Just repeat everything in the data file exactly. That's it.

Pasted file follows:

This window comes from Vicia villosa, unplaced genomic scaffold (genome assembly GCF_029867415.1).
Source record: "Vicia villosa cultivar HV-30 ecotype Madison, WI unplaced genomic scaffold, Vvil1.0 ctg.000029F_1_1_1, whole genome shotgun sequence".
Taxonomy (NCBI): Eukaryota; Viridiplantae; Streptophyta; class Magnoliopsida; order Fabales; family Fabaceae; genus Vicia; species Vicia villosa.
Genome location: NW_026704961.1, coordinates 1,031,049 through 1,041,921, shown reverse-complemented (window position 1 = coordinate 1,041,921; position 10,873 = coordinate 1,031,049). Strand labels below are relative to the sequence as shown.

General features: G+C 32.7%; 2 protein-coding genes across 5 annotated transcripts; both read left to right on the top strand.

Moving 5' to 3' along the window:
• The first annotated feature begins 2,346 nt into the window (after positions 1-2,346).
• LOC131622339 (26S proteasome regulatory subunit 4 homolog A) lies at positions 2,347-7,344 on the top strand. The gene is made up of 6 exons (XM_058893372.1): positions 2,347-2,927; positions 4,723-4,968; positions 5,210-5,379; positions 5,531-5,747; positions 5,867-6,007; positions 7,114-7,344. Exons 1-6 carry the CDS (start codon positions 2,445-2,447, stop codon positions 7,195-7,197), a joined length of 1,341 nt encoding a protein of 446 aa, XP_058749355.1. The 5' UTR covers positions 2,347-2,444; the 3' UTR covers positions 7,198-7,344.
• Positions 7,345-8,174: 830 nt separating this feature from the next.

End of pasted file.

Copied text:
This window comes from Vicia villosa, unplaced genomic scaffold (genome assembly GCF_029867415.1).
Source record: "Vicia villosa cultivar HV-30 ecotype Madison, WI unplaced genomic scaffold, Vvil1.0 ctg.000029F_1_1_1, whole genome shotgun sequence".
Taxonomy (NCBI): Eukaryota; Viridiplantae; Streptophyta; class Magnoliopsida; order Fabales; family Fabaceae; genus Vicia; species Vicia villosa.
Genome location: NW_026704961.1, coordinates 1,031,049 through 1,041,921, shown reverse-complemented (window position 1 = coordinate 1,041,921; position 10,873 = coordinate 1,031,049). Strand labels below are relative to the sequence as shown.

General features: G+C 32.7%; 2 protein-coding genes across 5 annotated transcripts; both read left to right on the top strand.

Moving 5' to 3' along the window:
• The first annotated feature begins 2,346 nt into the window (after positions 1-2,346).
• LOC131622339 (26S proteasome regulatory subunit 4 homolog A) lies at positions 2,347-7,344 on the top strand. The gene is made up of 6 exons (XM_058893372.1): positions 2,347-2,927; positions 4,723-4,968; positions 5,210-5,379; positions 5,531-5,747; positions 5,867-6,007; positions 7,114-7,344. Exons 1-6 carry the CDS (start codon positions 2,445-2,447, stop codon positions 7,195-7,197), a joined length of 1,341 nt encoding a protein of 446 aa, XP_058749355.1. The 5' UTR covers positions 2,347-2,444; the 3' UTR covers positions 7,198-7,344.
• Positions 7,345-8,174: 830 nt separating this feature from the next.